Shovels were in high demand but short supply Sunday in Spokane and Coeur d’Alene. Many hardware stores ran out and are not likely to get more until Tuesday or Wednesday.
Snow blowers were gone before the shovels. De-icer, snow melt and sand also were running low at many stores.
The South Hill Ace Hardware expected to receive five pallets of snow melt on Friday, but it was diverted to California.
“I don’t know why their snow is any more important than ours,” said Barbara Strem, who worked the customer service counter Sunday.
Home Depot in the Spokane Valley has no snow blowers but a few shovels left.
The General Store in Spokane was taking orders for snow blowers and hoping to have them by Tuesday.
Valley streets have to wait
Snow removal was one of many hot-button issues in the years when Spokane Valley residents debated whether to form their own city. Some incorporation backers complained that suburban streets were a low priority for the county and predicted a city would be more responsive.
But the Spokane Valley City Council in April made the decision to exclude flat residential streets from snow-removal unless “functional traffic flow is substantially inhibited.”
Mayor Rich Munson said Sunday that the threshold is 6 inches, and the streets will be plowed. As in other jurisdictions, that four-day job won’t be done until arterials are cleared.
Before the policy change, city policy had called for deploying plows whenever there was 4 inches of snow. But city officials pointed out in April that it had only happened once since the city formed in 2003.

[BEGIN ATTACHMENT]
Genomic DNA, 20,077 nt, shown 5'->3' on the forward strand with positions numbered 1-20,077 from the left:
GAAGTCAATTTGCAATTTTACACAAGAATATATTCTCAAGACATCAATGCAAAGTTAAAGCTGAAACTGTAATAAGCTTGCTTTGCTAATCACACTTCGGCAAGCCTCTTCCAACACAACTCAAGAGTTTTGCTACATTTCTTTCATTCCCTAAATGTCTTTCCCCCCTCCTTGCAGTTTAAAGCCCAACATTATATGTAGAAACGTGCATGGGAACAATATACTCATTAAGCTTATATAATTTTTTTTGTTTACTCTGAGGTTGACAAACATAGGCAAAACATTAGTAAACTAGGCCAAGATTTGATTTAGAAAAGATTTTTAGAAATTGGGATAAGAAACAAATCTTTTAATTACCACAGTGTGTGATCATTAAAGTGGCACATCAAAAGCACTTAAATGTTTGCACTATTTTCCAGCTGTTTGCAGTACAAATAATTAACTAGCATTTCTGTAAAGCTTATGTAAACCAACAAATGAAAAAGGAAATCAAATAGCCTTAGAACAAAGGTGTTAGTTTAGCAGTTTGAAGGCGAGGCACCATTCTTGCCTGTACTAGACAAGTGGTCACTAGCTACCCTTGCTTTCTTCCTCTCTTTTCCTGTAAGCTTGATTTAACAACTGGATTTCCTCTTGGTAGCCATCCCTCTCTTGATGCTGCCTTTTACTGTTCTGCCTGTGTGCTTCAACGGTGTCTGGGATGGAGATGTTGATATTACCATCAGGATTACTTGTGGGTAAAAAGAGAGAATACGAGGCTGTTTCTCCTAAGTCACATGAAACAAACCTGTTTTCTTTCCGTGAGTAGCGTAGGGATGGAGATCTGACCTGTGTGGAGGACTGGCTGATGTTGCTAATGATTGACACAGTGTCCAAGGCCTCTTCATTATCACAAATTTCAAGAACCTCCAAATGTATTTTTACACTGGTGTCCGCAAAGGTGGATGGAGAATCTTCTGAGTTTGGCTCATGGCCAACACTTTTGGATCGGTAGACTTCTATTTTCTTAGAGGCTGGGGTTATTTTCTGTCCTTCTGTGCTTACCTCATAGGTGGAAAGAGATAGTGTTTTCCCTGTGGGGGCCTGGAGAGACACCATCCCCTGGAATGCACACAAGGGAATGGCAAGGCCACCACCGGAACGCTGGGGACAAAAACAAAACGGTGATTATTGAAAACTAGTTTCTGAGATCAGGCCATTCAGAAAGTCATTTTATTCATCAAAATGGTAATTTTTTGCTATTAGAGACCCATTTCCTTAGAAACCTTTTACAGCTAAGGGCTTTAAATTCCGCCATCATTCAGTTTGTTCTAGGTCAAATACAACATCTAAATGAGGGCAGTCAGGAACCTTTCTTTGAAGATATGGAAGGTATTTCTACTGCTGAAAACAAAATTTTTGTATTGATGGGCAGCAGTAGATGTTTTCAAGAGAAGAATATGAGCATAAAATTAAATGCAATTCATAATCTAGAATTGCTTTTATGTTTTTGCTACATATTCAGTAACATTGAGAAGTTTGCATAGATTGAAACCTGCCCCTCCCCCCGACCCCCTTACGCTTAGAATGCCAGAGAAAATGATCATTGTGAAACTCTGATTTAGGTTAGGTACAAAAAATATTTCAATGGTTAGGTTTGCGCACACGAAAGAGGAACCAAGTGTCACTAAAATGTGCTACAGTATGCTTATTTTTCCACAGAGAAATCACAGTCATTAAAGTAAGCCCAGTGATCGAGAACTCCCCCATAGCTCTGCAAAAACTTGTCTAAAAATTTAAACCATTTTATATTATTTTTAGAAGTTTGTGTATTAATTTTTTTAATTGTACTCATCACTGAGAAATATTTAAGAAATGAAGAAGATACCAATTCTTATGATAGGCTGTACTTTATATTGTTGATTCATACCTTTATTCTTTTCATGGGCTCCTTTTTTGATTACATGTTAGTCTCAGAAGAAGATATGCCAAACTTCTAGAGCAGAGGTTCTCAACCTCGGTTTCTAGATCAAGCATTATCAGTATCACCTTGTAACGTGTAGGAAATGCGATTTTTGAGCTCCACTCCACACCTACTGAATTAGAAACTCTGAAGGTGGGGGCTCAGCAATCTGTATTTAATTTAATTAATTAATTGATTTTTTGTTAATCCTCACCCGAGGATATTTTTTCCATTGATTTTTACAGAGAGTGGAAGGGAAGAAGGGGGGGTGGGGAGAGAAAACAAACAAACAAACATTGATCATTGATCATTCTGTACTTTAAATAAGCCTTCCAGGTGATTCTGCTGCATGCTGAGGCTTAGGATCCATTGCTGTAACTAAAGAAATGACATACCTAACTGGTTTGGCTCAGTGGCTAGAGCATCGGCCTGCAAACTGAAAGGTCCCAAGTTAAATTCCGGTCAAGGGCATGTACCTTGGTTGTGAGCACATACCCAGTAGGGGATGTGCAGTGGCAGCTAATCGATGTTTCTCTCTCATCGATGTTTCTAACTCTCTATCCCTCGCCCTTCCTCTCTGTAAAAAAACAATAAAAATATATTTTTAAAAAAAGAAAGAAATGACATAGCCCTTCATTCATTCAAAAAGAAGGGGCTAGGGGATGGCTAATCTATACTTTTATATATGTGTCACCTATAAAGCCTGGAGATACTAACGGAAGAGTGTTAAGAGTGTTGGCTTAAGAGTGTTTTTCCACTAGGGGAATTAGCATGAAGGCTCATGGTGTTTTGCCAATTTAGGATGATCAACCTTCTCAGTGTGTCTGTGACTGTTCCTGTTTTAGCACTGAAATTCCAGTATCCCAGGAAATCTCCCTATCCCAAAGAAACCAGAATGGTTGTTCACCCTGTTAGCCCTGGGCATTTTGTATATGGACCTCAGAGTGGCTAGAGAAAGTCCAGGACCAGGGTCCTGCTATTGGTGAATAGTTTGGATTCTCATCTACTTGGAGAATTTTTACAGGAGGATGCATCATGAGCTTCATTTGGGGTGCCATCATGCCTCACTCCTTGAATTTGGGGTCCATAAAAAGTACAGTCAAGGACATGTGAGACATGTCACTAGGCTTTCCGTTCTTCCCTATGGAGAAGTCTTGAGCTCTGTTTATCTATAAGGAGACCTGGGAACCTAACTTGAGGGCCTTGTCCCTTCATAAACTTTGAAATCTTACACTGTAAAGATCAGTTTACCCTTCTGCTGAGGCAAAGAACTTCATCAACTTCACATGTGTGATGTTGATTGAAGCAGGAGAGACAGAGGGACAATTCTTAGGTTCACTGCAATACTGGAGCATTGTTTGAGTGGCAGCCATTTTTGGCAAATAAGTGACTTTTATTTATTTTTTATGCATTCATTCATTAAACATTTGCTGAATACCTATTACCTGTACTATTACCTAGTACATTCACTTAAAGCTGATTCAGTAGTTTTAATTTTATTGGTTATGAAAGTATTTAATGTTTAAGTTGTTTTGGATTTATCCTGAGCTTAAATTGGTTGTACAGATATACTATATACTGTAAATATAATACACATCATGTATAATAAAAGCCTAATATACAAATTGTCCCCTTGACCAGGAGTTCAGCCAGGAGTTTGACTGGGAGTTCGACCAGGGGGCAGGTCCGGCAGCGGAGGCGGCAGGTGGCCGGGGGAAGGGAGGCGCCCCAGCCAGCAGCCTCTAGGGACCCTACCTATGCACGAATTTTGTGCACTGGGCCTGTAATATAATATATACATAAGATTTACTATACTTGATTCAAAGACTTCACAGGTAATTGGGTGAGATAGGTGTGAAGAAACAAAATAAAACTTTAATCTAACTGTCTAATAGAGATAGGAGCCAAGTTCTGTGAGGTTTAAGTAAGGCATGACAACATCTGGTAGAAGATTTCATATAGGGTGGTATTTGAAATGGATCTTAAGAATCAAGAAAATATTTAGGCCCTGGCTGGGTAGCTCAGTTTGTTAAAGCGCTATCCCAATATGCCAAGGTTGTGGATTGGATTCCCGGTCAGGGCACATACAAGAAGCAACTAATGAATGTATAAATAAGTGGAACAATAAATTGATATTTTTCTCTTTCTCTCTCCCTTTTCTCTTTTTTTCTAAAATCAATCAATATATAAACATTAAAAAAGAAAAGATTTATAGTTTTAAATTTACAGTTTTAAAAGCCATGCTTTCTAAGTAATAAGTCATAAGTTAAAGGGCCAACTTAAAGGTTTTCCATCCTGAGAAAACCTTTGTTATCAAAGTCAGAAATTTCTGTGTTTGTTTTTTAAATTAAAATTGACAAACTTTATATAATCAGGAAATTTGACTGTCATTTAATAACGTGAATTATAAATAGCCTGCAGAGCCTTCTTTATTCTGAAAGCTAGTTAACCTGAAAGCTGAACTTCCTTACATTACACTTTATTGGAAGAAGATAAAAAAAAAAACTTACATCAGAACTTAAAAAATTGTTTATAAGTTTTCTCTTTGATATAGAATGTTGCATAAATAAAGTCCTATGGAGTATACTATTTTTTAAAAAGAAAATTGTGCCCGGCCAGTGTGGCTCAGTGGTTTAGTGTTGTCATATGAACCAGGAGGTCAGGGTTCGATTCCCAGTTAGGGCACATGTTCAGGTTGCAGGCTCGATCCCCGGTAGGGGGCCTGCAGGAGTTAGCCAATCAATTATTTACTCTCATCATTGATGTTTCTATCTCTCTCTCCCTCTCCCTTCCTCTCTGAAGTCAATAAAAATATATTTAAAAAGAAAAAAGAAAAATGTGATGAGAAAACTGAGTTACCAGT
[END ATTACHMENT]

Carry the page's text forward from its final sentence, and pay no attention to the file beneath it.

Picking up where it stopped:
Just relax and enjoy it
The heavy snow didn’t keep Sue Spafford indoors. She and her daughter, Jessica Levy, put on their snowshoes for a jaunt around Coeur d’Alene.
“People would be very surprised at how you can get around,” Spafford said.
The longtime North Idaho residents said Sunday’s storm was the biggest they’ve seen in years.
Their advice for dealing with the storm? Enjoy it.
“Soon enough it’s going to be 105 degrees,” Levy said.
Shoveling again … and again
Continuously heavy snowfall meant Coeur d’Alene residents who were quick with the shovel had to repeat the task.
Ken Burchell, 20, said he can usually clear his driveway and sidewalk, plus his neighbor’s driveway, in about an hour. But the weekend’s wet, slushy snow was too much for his blower.
So, Burchell said, he spent at least two hours Sunday shoveling snow from his driveway before he could get to his neighbor’s. Less than two hours later, he had 3 new inches to clear.
Terry Smoot, 18, shoveled the walkway to her Young Avenue home three times by 4 p.m.
“I’ve been praying for a foot of snow,” she said. “I think God answered me.”
Storm plays no favorites
Good campaigning skills don’t necessarily translate to good winter-driving skills, as two elected officials learned Sunday. Neither made it as far as a public street.
Mayor Mary Verner got stuck in her Spokane driveway. And Spokane County Commissioner Bonnie Mager got stuck in her driveway south of Cheney.
“I may not be able to get into town tomorrow,” said Mager, who also had to deal with a 12-hour power outage. “I’ve been looking at the sled in my garage. I don’t have any dogs to go along with it.”